New Clinical Decision Rule Aims to Limit Unnecessary Penicillin-Allergy Labels


The vast majority of patients with a documented penicillin allergy are not actually at risk from the antibiotic. New research aims to help remove the “allergic” label from some patients’ records.

In a health care landscape where many physicians are cautious about over-prescribing antibiotics, there’s 1 antibiotic category in which caution leads physicians to under-prescribe: penicillin.

That’s because many patients are labeled as having penicillin allergies despite being at a low risk of allergic reaction, outgrowing the allergy, or even being mis-labeled as allergic in the first place.

The challenge for clinicians is being able to identify patients who could safely be prescribed penicillin. That’s why investigators have been working to find ways to safely identify and “de-label” people who could take the antibiotic but who have been classified as allergic.

In a new report published this month in JAMA Internal Medicine, Jason A. Trubiano, MBBS, PhD, of Austin Health and the University of Melbourne, in Australia, proposes a solution.

Trubiano and colleagues developed and tested a penicillin allergy clinical decision rule called PEN-FAST, and found it to be highly effective at identifying low-risk penicillin allergies.

Trubiano told Contagion® the potential impact of such a tool is high because over-labeling is a huge problem.

“Penicillin allergy is reported in 1 in 10 individuals yet up to 10% of these will actually have a true penicillin allergy,” he said. “Having a penicillin allergy leads to inferior hospital outcomes, excess mortality and use of inappropriate antibiotics, driving antimicrobial resistance such as MRSA and C difficile.”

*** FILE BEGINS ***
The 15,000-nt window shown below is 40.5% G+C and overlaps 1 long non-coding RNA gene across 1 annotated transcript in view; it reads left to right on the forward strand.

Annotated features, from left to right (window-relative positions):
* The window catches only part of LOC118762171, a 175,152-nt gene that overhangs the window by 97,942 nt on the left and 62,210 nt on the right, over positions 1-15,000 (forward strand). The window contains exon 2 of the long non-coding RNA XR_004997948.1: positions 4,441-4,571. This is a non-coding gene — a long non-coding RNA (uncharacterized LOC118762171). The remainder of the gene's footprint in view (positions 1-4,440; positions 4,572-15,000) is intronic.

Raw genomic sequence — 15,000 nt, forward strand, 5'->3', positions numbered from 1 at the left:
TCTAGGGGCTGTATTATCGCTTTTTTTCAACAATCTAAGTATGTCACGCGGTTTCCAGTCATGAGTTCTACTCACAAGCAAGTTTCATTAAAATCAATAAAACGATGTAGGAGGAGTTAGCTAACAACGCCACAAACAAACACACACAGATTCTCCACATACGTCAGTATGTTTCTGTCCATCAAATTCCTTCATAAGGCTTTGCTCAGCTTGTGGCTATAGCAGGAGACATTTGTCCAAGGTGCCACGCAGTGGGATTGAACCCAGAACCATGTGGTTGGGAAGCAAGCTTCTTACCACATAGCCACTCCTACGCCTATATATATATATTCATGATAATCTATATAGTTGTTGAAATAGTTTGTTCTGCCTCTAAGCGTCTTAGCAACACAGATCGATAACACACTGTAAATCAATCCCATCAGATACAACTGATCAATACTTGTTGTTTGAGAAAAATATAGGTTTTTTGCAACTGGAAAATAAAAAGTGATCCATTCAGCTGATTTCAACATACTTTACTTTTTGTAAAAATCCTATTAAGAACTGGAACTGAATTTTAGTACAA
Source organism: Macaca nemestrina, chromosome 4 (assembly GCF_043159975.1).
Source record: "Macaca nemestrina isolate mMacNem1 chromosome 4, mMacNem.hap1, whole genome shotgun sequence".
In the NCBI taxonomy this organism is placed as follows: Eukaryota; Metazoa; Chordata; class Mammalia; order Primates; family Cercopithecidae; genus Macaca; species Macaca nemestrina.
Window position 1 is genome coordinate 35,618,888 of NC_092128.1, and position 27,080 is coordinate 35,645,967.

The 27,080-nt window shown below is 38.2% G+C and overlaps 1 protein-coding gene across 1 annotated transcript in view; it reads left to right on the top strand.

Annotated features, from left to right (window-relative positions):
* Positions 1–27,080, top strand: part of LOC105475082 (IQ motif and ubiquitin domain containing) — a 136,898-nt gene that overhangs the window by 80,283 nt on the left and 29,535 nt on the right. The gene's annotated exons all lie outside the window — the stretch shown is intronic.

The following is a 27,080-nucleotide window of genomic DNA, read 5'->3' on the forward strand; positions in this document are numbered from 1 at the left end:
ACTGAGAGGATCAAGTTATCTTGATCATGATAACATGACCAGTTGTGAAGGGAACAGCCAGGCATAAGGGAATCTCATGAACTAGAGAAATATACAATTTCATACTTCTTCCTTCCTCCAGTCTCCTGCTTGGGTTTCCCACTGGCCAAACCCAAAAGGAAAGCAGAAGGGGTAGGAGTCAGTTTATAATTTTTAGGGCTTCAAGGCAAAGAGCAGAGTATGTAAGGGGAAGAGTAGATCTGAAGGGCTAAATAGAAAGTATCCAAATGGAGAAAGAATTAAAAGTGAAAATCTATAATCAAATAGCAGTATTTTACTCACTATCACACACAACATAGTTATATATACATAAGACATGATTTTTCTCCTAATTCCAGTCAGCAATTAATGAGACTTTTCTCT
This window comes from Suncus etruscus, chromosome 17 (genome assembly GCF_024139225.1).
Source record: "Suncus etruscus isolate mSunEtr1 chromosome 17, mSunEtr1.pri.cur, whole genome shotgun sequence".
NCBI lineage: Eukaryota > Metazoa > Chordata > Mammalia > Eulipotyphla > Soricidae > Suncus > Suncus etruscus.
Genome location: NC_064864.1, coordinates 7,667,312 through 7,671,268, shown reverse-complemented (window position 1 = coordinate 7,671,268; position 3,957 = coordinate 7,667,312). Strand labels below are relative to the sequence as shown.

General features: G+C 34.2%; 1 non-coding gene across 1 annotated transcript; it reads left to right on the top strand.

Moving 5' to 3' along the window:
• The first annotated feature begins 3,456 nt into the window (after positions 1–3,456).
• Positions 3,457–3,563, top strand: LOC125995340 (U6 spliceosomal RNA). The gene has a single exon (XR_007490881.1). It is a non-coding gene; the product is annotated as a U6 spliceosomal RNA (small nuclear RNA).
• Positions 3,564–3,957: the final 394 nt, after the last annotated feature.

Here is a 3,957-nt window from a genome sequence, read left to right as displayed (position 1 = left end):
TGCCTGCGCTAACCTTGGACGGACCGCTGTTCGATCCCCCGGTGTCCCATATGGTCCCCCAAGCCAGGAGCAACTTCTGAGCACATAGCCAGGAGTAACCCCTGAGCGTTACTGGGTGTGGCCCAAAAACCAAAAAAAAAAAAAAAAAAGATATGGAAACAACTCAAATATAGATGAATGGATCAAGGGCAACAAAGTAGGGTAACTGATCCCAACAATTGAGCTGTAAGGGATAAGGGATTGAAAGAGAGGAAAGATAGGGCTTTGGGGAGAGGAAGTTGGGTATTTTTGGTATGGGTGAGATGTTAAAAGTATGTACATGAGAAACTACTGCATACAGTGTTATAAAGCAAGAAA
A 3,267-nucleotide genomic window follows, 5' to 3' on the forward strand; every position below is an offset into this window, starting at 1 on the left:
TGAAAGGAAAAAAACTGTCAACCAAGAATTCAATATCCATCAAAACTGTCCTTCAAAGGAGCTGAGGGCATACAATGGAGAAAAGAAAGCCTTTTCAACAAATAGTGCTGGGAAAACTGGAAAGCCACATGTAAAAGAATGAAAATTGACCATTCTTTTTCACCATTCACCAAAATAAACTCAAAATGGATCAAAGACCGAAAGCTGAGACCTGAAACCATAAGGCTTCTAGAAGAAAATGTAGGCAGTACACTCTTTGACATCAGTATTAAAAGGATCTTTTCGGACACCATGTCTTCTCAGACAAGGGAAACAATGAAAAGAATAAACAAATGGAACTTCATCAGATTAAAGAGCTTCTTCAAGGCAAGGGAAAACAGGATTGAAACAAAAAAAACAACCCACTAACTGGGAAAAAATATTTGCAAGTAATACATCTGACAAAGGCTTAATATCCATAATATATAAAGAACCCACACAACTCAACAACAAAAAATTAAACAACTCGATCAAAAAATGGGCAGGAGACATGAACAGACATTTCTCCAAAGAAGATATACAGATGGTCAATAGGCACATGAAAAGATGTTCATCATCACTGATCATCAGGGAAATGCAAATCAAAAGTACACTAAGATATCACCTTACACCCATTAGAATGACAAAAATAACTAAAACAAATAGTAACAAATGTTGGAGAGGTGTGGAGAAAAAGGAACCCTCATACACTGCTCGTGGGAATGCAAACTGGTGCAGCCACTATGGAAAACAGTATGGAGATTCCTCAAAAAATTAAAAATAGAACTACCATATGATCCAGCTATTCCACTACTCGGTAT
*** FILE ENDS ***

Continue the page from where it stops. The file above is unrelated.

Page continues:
Trubiano and colleagues used data from 622 allergy-tested patients from 2 tertiary care sites in order to develop their model based on characteristics that were highly predictive of allergies. External validation of the resulting model took place among 945 patients at clinics in Australia and the United States.

Features found to be linked with actual penicillin allergies included being diagnosed with the allergy 5 or fewer years ago, anaphylaxis/angioedema, severe cutaneous adverse reaction (SCAR), and treatment being required as a result of the allergy episode. In the model, 2 points were assigned for each of the first 3 categories, and 1 point was assigned for the latter. Patients with scores of less than 3 were found to be “low risk,” according to the model, as only 3.7% of patients with scores under 3 tested positive for a penicillin allergy.

Trubiano said a tool like PEN-FAST is necessary in part because the problem of over-labeling with penicillin allergies has not gone away despite increased awareness of the issue.

“I believe the problem is staying the same in regard to minor or low risk reactions,” he said. “We have a huge cohort of elderly patients that have historical persistent labels and new cohorts coming through acquiring labels in childhood (eg viral rash) or inappropriately in adulthood (e.g. mild rash or drug side effect rather than true allergy—nausea).”

He said there’s been some progress, but much more work is required.

Asked if part of the problem might be patient resistance to removing labels, Trubiano noted that that question was not directly addressed in his study. However, he said other research has been conducted on this question.

“I believe the level of post-testing compliance with the revised allergy labels is proportional to the level of post testing documentation and explanation doctors/pharmacists provide to both the patient and the primary caregiver,” he said.

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